I have cygwin installed on my Windows 7 box and I have been running into a problem where when I type a command it will occasionally be wrapped back onto the same line, deleting the bash prompt. Here is an example:
The command in question is command "201" (4 lines from the bottom). I included the others for context.
The text of the command I was typing was
git commit -m "Forced LF line endings."
(Note: I am posting this with mostly git commands, but the problem occurs with any command. I have not noticed a pattern yet.)
It jumped to the start of the line and started to overwrite my prompt.
When I push the up arrow (to view the history) the result is even weirder:
(Note the cursor is many characters past the end of the command.) When I try to backspace the cursor from that position, I can only go back this far:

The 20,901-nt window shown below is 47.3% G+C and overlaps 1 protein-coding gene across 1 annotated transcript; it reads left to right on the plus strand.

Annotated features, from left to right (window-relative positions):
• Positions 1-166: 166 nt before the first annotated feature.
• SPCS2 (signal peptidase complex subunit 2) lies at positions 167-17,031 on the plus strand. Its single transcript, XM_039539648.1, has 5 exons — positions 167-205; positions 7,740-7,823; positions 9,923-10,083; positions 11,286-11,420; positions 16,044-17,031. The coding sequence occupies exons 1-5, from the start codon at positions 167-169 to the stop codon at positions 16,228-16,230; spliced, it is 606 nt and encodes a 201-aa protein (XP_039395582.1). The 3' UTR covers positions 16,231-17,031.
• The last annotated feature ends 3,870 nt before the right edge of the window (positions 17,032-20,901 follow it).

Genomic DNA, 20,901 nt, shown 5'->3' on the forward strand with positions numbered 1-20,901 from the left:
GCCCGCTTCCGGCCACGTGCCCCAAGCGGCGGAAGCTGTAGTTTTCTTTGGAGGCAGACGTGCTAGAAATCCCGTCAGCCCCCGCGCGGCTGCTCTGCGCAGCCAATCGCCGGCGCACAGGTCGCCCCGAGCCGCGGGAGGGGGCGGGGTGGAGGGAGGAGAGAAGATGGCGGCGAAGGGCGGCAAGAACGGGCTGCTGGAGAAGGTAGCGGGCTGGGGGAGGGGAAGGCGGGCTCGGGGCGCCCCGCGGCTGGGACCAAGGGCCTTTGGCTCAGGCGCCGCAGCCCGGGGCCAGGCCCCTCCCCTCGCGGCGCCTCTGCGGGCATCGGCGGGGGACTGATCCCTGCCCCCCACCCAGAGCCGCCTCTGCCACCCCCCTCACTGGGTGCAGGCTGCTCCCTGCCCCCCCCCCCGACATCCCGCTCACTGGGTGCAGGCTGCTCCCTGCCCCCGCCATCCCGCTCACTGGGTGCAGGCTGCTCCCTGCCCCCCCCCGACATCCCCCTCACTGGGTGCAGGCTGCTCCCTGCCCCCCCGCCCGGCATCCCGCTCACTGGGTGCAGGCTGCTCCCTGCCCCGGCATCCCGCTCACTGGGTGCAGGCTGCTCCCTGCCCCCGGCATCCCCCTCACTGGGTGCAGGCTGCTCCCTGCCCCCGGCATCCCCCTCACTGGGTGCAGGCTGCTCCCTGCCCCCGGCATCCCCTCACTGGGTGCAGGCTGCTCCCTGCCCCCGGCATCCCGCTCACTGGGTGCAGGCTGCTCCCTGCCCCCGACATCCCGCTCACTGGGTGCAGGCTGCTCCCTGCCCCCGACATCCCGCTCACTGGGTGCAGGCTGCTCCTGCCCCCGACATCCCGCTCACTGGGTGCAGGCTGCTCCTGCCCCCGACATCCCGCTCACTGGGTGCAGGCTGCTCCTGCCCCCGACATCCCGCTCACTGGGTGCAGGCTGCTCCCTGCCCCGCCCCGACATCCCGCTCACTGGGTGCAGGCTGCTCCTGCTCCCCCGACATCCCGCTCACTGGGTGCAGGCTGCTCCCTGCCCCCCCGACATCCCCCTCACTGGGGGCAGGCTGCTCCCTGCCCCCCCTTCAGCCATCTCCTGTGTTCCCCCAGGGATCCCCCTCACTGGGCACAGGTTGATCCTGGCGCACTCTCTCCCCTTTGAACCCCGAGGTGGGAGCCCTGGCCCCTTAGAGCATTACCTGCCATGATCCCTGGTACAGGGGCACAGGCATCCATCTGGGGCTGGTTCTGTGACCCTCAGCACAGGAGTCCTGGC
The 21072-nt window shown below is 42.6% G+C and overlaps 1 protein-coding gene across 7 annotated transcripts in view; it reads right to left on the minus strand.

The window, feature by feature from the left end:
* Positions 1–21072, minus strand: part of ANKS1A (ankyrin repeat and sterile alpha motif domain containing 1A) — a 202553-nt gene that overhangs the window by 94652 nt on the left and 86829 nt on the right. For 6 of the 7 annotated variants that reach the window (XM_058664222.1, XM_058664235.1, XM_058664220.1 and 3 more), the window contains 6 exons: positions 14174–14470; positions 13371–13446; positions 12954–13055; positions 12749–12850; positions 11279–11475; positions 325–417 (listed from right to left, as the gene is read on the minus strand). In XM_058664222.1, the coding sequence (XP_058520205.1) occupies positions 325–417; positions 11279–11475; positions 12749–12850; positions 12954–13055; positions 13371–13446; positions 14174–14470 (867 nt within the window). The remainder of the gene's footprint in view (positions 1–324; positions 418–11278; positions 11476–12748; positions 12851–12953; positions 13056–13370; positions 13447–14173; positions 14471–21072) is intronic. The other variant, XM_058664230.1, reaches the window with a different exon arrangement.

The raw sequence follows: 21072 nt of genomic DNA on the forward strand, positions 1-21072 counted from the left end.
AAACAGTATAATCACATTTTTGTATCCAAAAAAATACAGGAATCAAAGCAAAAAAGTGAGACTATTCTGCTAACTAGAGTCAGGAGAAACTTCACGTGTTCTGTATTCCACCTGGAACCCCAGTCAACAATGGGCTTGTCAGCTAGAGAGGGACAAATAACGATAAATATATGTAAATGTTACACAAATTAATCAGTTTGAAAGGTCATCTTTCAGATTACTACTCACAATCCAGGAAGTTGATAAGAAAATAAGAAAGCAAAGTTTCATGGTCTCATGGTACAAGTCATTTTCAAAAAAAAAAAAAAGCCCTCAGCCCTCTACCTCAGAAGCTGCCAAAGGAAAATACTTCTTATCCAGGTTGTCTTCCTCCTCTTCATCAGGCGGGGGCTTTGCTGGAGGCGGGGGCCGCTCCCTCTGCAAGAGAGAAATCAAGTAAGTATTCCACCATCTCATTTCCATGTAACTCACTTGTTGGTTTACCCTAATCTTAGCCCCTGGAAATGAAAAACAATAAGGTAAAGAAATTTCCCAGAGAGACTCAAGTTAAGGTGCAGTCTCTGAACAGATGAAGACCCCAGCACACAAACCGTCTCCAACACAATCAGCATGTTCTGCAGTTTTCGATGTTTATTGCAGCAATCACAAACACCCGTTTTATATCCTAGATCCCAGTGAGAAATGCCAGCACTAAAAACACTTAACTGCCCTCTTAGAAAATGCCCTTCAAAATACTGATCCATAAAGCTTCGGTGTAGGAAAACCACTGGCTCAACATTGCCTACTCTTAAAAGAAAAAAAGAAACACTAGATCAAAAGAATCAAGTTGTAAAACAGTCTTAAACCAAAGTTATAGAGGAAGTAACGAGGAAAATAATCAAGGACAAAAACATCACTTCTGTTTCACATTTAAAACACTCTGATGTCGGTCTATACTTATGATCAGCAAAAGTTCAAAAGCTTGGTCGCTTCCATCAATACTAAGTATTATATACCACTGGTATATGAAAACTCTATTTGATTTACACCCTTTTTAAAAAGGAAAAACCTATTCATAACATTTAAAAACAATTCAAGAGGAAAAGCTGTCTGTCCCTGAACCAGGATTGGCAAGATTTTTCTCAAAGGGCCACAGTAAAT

Then when I go up into the history from that backspaced line, I get this:
The command starts from the end of the text that is displayed. (This is consistent for the entire history) But when I go up in the history to the faulty
git commit ... it displays as it did before with the overwritten text but when I go past it, it deletes a line of the prompt and displays the previous entry in the history the same way it was doing it before (a la image 2).
When I was creating my PS1 variable I has odd output like this, but I have since closed my brackets and things and don't think that is causing the issue. However if you would like to see my
.bash_profile (that sets the PS1) feel free to see it on GitHub. It is really short.
I have tried searching for the issue and can only find a few cygwin email archives about the line wrapping in xterm, but no solutions.
PS: As I was pushing the latest
.bash_profile, in order to link it, I ran into the problem again when I typed
git add .bash_profile and hit enter, it ran the command but returned the cursor to the start of the same command instead of printing a new prompt.
Then when I as writing another commit line, it did the same as the first image, but it blacked out the rest of the line (It wrapped the line, but overwrote the entire line and not just the first few chars.)